In applications involving outdoor or chemical exposure, Entira Coat acts as a durable adhesive despite stresses and has good adhesion to a variety of substrates that can be tough to bond together. Because it does not yellow in the presence of light, it offers improved durability during outdoor exposure. Moreover, the ability to accept UV-printable inks also enhances the utility of Entira Coat as a surface layer in graphics applications.

Entira Luxe offers a soft-touch surface with good resistance to scratching, making it suitable for furniture or household-goods applications. Its soft touch and printability enable use in a variety of flexible composites.

What new products or processes are being developed now that will have the most profound impact on the way in which end-product manufacturers do business tomorrow?

Those that will have the most far-reaching impact will address societal megatrends related to environmental issues and growth in developing countries. Reducing environmental footprint all along the value chain is no longer just a desire; it is now a business reality. The way in which this footprint reduction is implemented will have a profound impact on our industry. Developing flexible composites that are more easily reused or recycled, and producing the composites using energy efficient processes that have a smaller environmental footprint (like reduced-solvent emission), will become imperative in designing new products. Developing countries are undergoing a period of unprecedented growth, including new capital investments. This will have a tremendous effect on how business is done. Advancements will need to be driven by a global community, not simply translated from American- or European-based parent companies, offering new opportunities to product manufacturers that are nimble.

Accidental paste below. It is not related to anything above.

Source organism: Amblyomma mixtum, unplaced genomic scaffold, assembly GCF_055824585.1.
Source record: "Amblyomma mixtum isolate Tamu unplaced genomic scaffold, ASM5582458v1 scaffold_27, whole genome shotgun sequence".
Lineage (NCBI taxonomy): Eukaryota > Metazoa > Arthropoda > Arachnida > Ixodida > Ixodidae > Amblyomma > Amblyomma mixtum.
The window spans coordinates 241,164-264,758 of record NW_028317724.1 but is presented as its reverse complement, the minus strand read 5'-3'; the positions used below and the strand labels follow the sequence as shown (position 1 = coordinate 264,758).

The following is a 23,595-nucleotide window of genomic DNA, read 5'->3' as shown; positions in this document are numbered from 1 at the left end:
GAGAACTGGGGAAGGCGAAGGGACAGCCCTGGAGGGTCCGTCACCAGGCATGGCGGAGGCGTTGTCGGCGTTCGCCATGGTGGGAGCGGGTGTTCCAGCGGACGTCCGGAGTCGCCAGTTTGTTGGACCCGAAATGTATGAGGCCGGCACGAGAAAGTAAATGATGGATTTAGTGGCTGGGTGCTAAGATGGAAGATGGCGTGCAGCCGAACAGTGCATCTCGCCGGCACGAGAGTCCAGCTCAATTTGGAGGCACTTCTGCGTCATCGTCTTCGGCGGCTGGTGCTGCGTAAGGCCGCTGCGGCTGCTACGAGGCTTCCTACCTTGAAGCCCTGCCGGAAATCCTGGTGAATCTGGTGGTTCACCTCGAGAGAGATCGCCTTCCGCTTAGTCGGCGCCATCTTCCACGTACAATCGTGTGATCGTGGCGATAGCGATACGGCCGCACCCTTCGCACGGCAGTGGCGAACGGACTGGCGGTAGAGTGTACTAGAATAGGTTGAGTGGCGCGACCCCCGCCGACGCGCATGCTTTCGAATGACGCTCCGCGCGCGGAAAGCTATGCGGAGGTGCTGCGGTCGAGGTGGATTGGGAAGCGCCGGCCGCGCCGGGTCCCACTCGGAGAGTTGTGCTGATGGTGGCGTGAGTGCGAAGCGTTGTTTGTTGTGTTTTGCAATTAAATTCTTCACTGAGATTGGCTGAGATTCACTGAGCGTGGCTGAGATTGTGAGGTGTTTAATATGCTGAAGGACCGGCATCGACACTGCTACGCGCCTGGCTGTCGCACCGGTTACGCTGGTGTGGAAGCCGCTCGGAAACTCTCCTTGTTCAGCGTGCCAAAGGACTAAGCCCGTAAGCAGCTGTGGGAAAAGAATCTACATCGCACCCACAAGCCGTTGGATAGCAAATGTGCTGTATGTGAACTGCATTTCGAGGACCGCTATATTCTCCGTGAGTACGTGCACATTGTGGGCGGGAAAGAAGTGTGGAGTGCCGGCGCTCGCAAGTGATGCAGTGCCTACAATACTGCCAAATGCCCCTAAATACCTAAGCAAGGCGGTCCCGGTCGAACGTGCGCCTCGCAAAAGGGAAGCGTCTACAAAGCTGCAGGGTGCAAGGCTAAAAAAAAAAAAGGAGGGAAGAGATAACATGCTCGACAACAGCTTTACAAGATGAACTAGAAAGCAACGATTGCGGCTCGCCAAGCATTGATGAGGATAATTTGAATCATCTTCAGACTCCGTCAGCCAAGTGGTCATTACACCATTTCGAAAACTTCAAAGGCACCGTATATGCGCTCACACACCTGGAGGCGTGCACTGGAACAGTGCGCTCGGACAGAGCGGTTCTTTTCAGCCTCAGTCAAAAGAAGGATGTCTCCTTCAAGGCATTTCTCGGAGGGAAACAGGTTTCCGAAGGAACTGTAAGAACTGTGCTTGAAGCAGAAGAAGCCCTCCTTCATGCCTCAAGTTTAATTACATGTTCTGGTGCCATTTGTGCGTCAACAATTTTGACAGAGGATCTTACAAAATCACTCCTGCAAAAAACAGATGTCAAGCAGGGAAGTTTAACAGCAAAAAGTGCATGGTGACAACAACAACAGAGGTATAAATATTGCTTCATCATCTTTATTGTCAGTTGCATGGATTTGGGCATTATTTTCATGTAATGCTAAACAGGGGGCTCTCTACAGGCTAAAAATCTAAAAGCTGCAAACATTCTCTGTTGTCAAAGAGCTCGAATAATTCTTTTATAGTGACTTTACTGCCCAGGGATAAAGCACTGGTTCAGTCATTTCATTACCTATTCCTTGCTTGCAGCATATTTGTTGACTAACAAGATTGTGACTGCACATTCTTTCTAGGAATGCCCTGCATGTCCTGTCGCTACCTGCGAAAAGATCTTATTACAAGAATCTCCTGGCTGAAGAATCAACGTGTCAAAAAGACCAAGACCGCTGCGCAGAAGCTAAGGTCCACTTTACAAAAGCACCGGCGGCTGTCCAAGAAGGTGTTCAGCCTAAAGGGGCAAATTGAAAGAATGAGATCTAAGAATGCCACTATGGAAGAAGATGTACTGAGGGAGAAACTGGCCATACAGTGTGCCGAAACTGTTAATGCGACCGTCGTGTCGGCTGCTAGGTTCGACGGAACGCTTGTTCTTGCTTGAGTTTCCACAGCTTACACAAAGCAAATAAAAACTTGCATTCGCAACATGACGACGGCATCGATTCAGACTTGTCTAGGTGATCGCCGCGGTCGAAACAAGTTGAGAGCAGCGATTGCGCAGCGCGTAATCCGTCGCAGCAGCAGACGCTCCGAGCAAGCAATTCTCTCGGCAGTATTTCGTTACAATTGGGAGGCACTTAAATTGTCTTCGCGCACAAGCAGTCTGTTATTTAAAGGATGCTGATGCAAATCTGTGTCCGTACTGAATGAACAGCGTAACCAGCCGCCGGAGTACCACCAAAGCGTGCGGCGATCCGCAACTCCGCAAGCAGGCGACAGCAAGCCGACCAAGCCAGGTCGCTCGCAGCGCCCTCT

Donna Visioli is a senior technical program manager at DuPont™. She will speak on “New Resin Technology for Moisture-vapor Permeable Fabrics” at the Advanced Textiles Conference 2010 October 26-27 in Orlando, Fla.